It's been a while since we've heard from Rodney Brooks, so we were pleased to hear from Robotdalen communications manager, Jessica Karlsson, about a recent keynote presentation he gave at their event.
Robotdalen is a Swedish robotics cluster enabling commercial success of new ideas and research within robotics and automation. On February 9 we arranged the event Robotics Innovation Challenge. One of the key note speakers at the event was Rodney Brooks, one of the world's foremost roboticists and founder of the robot companies iRobot and Heartland Robotics.
It's a short video but packed with good stuff. He discusses why the world needs robots. He offers advice to academics on adapting from expensive, one-off research to the turn-key, mass produced robot technologies that attract venture capital. He suggests robots today are about where the PC was in 1973, right on the verge of taking off. He points out that talking to venture capitalists about "killer apps" when discussing a robot business plan may not be a good idea. He gives a quick overview of the 14 failed business models iRobot went through before it was successful. And he offers the advice that historically in robotics, the intuitive solution is almost always wrong. You can see more video from the conference on the Robotdalen YouTube channel.
This is the first video showing the ‘Cheetah’ robot, created by Boston Dynamics under DARPA’s M3 (maximum mobility and manipulation) program. The robot broke the previous speed record for legged robots by demonstrating its ability to run at a speed of 18mph (~30km/h). The robot uses flexible legs that provide it with the fast reaction time necessary to follow the terrain at such speed and the record-breaking performance was displayed on a treadmill with the robot powered by an external hydraulic pump. The patterns used for its motion are similar to those of fast-running animals in nature. It certainly looks less imposing than the preview released before and although it is inspired by its nature analogs its legs are quite dissimilar in structure. A prosthetic leg also named 'Cheetah' performs under the same principal by flexing and un-flexing its back at every step in order to quickly react to fast running. Athletes are using it with great results. DARPA’s ‘cheetah’ is expecting to run without an external power source later this year. For more information you can read the full press release here.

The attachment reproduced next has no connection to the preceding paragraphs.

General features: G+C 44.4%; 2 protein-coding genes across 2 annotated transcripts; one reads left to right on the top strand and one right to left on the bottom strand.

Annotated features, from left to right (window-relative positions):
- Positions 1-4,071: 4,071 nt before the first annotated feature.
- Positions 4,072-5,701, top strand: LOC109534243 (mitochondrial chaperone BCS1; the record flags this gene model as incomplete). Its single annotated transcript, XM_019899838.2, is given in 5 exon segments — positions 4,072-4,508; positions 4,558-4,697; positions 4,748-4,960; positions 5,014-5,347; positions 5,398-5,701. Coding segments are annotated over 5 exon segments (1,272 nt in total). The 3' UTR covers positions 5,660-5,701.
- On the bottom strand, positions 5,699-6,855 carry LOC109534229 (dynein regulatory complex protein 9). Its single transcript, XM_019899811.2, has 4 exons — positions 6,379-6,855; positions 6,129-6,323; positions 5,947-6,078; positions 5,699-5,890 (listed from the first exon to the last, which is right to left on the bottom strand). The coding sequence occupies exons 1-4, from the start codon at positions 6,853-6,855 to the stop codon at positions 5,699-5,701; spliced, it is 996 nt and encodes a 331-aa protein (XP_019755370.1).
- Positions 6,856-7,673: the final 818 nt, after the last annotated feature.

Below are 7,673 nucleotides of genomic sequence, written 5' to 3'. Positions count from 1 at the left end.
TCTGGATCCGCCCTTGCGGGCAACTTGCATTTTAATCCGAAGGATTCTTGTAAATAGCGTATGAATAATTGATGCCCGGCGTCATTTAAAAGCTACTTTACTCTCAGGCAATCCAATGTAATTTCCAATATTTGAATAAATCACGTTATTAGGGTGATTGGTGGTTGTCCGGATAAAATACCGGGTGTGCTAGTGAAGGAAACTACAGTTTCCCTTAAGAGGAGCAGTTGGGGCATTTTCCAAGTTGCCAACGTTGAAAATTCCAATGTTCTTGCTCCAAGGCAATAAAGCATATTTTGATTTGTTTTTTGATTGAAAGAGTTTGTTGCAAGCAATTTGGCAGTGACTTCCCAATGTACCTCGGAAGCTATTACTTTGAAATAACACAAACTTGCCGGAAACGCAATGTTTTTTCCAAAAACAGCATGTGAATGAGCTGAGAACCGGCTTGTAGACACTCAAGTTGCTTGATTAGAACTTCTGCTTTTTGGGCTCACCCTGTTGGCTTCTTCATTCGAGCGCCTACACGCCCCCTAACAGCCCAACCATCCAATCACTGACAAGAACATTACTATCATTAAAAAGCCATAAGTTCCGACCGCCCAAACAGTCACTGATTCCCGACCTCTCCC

The blog Homo Artificialis has posted a three-part series on the potential for creating artificial bodies into which human minds might be transfered. The series begins with Russian media entrepreneur Dmitry Itskov discussing a stepwise approach, then continues with MIT Professor of Computational Neuroscience, Sebastian Seung talking about his work mapping the neurons in a human brain and the connections between them. Finally, Henry Markram of the Blue Brain Project explains his efforts to create a computer model of the human brain.
University of Pennsylvania's General Robotics, Automation, Sensing and Perception (GRASP) Lab has a cool video of Quadrotor robotic copters playing various instruments to the tune of the James Bond Theme Song! To accomplish this the quadrotors have little reflectors and room has infrared lights and cameras to track their movements. The tracking information is then relayed wirelessly back to the quadrotors to help time and position them. So in essence the entire room and the quadrotors are the robot. Enjoy the video!
Hizook has been tracking VC investment in robotics firms for about two years, and has a list of the top companies for 2011, as determined by the scale of the capital infusions they've received. Topping the list, at $43 Million (US), is Restoration Robotics, which makes robots that automate the process of hair follicle harvesting for use in hair transplantation. (Currently implantation is still done manually.)
DARPA's Autonomous Robotic Manipulation (ARM) program is developing software to perform human-level tasks quickly and with minimal direction. The robotic arm in the video was built from commercial components and performs the tasks shown using vision, force, and tactile sensing, without active human control.
In one of the most impressive TED talks, Professor Vijay Kumar from GRASP Lab of University of Pennsylvania explains the dynamics of flying quadcopters robots. He show some of the already viral videos produced by the lab and explains some of the math that make them possible concluding with an extraordinary musical performance! - via DIYdrones.